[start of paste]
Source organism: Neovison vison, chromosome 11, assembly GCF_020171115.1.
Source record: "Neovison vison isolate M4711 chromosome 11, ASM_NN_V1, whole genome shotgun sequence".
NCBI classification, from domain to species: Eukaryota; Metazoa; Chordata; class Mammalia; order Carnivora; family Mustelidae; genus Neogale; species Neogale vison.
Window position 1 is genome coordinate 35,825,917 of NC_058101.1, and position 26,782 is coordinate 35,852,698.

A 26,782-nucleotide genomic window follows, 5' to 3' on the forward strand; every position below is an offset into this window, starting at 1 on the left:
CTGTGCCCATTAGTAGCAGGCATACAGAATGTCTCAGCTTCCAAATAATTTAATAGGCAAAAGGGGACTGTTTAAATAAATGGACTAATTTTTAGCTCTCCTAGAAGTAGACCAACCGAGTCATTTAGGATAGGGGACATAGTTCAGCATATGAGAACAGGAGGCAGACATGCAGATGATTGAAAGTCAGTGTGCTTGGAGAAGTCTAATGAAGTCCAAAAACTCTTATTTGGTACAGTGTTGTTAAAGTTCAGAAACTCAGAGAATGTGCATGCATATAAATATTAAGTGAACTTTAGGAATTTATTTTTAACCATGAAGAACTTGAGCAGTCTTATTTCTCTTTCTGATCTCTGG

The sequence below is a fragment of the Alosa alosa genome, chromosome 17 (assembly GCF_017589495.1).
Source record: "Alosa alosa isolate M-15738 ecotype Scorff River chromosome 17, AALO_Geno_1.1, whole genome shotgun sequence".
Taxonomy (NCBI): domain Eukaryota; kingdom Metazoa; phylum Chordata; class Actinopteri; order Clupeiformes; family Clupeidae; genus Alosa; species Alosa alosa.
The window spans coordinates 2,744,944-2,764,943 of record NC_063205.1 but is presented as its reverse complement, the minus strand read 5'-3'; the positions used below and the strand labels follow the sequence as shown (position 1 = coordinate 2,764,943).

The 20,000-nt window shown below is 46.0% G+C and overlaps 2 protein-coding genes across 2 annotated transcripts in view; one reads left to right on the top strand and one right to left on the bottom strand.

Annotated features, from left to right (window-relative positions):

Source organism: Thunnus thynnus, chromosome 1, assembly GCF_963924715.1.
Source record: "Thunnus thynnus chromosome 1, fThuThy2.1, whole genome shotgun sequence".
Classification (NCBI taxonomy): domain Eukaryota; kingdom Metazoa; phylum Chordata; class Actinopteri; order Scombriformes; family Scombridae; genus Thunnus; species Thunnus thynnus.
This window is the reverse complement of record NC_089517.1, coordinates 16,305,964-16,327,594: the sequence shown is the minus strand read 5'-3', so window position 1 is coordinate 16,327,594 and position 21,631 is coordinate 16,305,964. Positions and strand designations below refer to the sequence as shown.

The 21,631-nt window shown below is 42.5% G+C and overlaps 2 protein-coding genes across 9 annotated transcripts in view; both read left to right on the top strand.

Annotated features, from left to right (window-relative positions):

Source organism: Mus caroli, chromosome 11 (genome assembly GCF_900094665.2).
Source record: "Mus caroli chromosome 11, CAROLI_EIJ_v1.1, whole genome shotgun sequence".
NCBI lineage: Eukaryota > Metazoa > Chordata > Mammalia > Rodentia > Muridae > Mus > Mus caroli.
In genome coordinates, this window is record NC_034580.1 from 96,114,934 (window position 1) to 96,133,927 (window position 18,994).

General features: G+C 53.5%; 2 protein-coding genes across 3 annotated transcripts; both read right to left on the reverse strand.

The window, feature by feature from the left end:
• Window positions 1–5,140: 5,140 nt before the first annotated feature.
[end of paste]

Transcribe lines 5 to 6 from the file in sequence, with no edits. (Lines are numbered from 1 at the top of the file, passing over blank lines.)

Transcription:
A 26,782-nucleotide genomic window follows, 5' to 3' on the forward strand; every position below is an offset into this window, starting at 1 on the left:
CTGTGCCCATTAGTAGCAGGCATACAGAATGTCTCAGCTTCCAAATAATTTAATAGGCAAAAGGGGACTGTTTAAATAAATGGACTAATTTTTAGCTCTCCTAGAAGTAGACCAACCGAGTCATTTAGGATAGGGGACATAGTTCAGCATATGAGAACAGGAGGCAGACATGCAGATGATTGAAAGTCAGTGTGCTTGGAGAAGTCTAATGAAGTCCAAAAACTCTTATTTGGTACAGTGTTGTTAAAGTTCAGAAACTCAGAGAATGTGCATGCATATAAATATTAAGTGAACTTTAGGAATTTATTTTTAACCATGAAGAACTTGAGCAGTCTTATTTCTCTTTCTGATCTCTGG